Mmm, sparkly and pastel.

Getting brighter.

Brighter still.

Ah, brightest yet.

I am very thankful that I have quite a few years of jewelry making under my belt. It made the process neater and faster. I will admit that wrapping the wire was a little difficult. The headpins that I used are heavier in gauge than I usually use for jewelry - but I wanted them to stand up to a lot of hard use. My fingers are sore - but they turned out pretty well, if I do say so myself.

Tuesday, October 26, 2010

I'll Be Teaching Next Week!

Starting next Tuesday, November 2, I will be teaching a Knitting 101 class! Tuesdays, November 2, 9, 16, and 30 from 7 - 8:30 pm at The Knitting Nest in Austin, TX. That is 6 hours of class time, in which students will learn how to cast on, knit, cast off, purl, knit in the round on circulars and double-pointed needles, increase, and decrease. A solid beginning course. The cost is $80 for six hours, plus materials. As I get the course fee, the store policy is that materials must be purchased at The Knitting Nest, so that classes may continue to be held there. Please come learn, if you are nearby; and support The Knitting Nest for giving me such a good venue at which to teach. Hope to see you there!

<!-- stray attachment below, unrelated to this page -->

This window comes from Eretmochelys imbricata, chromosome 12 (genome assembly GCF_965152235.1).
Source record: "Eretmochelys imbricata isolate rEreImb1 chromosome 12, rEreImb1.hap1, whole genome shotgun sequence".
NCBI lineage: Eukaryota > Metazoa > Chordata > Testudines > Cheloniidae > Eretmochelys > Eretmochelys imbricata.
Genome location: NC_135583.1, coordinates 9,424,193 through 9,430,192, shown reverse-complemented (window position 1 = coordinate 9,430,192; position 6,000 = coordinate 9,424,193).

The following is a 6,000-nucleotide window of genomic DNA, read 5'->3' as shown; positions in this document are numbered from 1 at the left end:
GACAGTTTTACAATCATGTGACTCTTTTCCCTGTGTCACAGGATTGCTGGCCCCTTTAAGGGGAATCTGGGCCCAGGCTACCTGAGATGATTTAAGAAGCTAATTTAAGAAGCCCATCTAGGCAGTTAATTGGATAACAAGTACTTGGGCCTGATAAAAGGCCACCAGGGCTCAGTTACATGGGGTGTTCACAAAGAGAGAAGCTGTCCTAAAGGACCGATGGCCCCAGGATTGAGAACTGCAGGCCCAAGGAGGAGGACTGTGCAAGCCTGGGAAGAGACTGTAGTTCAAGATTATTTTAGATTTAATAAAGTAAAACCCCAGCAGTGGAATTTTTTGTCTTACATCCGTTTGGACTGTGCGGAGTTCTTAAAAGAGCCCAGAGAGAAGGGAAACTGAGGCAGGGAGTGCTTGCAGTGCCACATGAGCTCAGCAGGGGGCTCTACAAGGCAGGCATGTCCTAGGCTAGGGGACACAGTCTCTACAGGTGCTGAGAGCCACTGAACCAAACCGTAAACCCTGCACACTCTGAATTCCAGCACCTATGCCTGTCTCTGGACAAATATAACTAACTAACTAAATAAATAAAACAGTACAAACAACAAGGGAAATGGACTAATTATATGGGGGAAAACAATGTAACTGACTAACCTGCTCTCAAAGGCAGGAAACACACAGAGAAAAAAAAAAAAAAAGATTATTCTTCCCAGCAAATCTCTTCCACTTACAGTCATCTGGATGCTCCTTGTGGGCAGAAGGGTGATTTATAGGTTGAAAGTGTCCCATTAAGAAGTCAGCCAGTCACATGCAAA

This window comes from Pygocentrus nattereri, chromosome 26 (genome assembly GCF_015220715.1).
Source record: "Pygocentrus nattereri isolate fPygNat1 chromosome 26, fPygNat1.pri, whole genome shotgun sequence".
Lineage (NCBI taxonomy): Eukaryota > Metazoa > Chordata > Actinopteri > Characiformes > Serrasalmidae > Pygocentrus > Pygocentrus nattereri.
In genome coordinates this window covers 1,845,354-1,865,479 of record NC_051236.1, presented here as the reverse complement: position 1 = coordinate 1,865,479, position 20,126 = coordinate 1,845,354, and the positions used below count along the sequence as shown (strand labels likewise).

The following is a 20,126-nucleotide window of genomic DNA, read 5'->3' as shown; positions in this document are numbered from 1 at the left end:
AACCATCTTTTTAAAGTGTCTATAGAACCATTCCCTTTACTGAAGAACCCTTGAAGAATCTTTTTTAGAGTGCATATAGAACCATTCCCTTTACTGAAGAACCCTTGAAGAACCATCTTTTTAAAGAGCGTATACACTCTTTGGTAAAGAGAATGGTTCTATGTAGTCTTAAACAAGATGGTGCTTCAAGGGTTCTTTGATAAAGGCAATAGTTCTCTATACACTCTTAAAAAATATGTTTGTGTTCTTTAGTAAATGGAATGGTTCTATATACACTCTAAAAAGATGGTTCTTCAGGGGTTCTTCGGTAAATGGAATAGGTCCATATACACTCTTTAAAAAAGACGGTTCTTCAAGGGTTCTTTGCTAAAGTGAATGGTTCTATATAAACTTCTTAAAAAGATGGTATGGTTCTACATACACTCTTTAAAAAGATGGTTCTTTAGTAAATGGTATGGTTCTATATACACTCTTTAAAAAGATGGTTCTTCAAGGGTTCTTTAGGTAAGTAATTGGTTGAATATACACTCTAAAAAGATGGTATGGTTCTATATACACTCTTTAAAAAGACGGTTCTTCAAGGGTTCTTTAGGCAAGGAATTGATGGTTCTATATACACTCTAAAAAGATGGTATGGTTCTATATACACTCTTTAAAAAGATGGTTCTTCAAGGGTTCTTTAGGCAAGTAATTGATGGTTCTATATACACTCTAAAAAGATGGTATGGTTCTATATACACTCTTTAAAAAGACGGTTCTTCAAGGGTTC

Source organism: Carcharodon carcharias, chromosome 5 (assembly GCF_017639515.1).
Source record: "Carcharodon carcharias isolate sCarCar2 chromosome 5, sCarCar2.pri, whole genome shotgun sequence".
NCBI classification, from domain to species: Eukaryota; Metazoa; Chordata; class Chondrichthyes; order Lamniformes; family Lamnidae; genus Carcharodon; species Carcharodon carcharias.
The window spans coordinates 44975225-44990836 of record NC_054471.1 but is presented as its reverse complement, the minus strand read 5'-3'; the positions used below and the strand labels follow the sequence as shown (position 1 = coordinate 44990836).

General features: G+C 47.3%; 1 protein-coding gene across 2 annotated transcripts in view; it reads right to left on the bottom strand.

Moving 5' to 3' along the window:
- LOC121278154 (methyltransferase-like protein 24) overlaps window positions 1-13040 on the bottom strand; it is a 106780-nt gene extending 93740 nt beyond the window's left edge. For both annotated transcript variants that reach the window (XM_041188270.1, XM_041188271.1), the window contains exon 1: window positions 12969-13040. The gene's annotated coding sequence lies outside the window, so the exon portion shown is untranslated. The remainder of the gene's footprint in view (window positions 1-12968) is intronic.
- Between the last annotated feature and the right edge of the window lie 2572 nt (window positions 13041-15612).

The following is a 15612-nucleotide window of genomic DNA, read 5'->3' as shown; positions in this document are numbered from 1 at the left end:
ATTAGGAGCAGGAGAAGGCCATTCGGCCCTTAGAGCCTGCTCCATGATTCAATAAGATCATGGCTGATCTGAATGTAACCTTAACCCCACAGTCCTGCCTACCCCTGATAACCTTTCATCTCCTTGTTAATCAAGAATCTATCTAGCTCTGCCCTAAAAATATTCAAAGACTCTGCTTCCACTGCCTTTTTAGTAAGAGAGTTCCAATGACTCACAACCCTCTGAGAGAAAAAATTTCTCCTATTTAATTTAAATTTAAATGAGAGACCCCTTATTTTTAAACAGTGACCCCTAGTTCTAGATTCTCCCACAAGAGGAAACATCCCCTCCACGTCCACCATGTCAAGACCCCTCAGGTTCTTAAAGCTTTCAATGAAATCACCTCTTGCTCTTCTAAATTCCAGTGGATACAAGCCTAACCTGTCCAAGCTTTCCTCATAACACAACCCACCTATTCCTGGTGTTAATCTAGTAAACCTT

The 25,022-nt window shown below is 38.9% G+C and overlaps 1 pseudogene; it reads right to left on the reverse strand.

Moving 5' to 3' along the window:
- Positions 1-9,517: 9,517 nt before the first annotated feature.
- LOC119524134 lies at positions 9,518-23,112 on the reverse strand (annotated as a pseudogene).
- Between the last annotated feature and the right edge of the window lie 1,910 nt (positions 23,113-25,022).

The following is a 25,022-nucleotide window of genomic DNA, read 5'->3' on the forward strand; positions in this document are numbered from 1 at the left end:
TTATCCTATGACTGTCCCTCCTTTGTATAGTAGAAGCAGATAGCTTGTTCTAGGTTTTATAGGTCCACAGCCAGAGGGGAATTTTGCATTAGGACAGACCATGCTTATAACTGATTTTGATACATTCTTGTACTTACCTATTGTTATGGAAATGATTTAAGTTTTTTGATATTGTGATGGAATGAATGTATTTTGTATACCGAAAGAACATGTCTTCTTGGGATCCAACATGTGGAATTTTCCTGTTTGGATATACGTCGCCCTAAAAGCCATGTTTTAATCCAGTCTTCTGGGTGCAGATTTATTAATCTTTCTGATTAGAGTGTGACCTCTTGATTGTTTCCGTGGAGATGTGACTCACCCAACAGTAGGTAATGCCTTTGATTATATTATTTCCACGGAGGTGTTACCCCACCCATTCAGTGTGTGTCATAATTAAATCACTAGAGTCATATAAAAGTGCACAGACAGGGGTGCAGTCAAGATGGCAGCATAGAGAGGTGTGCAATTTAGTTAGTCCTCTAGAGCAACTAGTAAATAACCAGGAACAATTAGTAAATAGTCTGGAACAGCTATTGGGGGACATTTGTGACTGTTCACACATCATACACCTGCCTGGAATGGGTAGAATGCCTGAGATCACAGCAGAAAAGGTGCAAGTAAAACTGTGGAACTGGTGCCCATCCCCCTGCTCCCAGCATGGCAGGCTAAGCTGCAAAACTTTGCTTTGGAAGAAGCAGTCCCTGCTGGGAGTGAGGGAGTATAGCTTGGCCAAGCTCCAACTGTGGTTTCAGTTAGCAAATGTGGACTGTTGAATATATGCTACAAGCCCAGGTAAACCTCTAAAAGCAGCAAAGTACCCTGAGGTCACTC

Thursday, October 21, 2010

The next big thing...

I coulda been a contender!

I just wanted to say thank you to the many people who sent me cheering messages in the last few weeks. It was a huge help - and probably the very thing I needed. I was tempted to throw my hands up and quit the teaching thing, but I would have been quitting one of the things that I love the best. I really love teaching knitting, crochet, and jewelry making. I love seeing the spark of understanding and the frisson of inspiration spread to those I teach. I love to share what I do, and make more of us out there. I love passing the gifts of the incredible teachers I have had to the next person. Thank you for encouraging me. I want to say a special thank you to Stacy, the owner of The Knitting Nest (Austin, TX) for supporting my efforts and encouraging me to teach. I will, in fact, be teaching holiday ornament classes there starting in November - both knitted ones and crocheted ones!

I have been busy the whole time I was preparing for classes. The above mitts are for my brother Martin's birthday (I can say that - only my brother Nick actually reads my blog.)

I just finished some for Badger - leftover Malabrigo from his hat last year. Buttons to match.